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Sharp Health News

Cell phones and cancer: what’s the risk?

June 30, 2016

Cell phones and cancer: what’s the risk?

The question has lingered for years: Does using a cell phone increase your risk of getting cancer?

Despite the bulk of research finding no connection, partial results of a long-term, U.S. government study recently generated scary headlines. It found that rats exposed to the same radiation emitted from cell phones had a higher incidence of two types of rare cancers: malignant gliomas in the brain and schwannomas in the heart.

But don't throw out your phone just yet. Critics were quick to point out some of the concerns with the study.

  • Exposures given to the rats were high — nine hours a day, seven days a week, for two years. It's rare for people to hold cell phones to their heads this long. With the advent of texting, it's rarer these days to even make a call, reducing the amount of radiation received by the brain. 
  • The number of rats exposed to radiation was relatively small, and the incidence of cancer (about 3 to 4 percent over a control group of rats not exposed to radiation) was low enough that it's hard to tell if some of the cancers were just due to chance. 
  • The study found slight increases in cancer in male rats only. Female rats treated with the same radiation experienced no increase in cancer rates.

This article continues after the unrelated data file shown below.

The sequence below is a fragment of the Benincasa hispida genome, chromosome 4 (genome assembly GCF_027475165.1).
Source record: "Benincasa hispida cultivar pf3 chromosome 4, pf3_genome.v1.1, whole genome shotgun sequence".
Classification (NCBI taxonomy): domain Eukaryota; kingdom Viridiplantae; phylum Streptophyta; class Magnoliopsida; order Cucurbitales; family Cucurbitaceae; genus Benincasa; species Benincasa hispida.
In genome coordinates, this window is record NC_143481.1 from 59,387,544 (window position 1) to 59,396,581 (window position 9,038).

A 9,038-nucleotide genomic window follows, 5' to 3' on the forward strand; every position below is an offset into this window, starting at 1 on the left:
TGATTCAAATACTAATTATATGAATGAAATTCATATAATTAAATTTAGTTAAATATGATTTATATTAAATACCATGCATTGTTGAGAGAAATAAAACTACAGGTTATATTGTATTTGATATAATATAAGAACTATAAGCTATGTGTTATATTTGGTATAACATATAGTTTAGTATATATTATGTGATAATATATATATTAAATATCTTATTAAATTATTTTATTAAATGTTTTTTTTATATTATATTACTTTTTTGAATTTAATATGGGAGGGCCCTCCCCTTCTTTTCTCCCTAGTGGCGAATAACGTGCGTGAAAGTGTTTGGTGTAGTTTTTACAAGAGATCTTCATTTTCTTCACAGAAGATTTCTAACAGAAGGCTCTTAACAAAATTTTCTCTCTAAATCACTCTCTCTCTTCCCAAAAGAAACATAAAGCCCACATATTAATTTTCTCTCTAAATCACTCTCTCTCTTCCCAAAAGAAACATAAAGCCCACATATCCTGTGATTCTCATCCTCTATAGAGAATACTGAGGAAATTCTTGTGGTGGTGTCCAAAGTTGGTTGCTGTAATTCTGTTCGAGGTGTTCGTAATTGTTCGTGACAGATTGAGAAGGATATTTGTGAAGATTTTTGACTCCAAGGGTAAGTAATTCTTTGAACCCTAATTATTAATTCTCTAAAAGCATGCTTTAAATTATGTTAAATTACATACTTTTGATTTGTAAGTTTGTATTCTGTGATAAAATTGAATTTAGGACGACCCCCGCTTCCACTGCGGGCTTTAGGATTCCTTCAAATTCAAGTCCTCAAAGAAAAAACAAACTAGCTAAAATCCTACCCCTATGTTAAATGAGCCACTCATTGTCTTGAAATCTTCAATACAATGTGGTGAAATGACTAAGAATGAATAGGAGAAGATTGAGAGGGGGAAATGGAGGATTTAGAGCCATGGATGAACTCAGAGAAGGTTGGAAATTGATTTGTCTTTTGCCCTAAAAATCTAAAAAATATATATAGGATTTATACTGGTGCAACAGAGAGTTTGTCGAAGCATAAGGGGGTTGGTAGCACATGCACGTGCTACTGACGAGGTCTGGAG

• On average, male rats exposed to the radiation lived longer than animals in the control group, raising the question that exposed rats might have developed cancer as an inevitable part of aging.

The findings are part of a larger study, which researchers plan to release in late 2017. And, like all studies, it will be significant if the findings can be replicated by independent researchers.

"This study may raise more questions than it answers, but I think it's important that more research continues on this issue," says Dr. Charles Redfern, medical director of the Laurel Amtower Cancer Institute and Neuro-Oncology Center at Sharp HealthCare. "Though the evidence so far doesn't prove cell phones cause cancer, limiting your exposure to radiation from cell phones can make sense."

If you are concerned about radiation from cell phones, here are some ways you can reduce your exposure: 

  • Text instead of calling, when possible. 
  • Use a speakerphone or hands-free headset. 
  • Keep your phone out of your pocket. 
  • Don't sleep next to your phone (or if you must, put it on "airplane" mode). 
  • Avoid using your phone in a moving vehicle or when the signal is weak. Radiation increases as your phone tries to connect with network antennas.

For the media: To talk with Dr. Redfern about the risks of cancer when using cell phones, contact Erica Carlson, senior public relations specialist, at erica.carlson@sharp.com or 858-499-3052.

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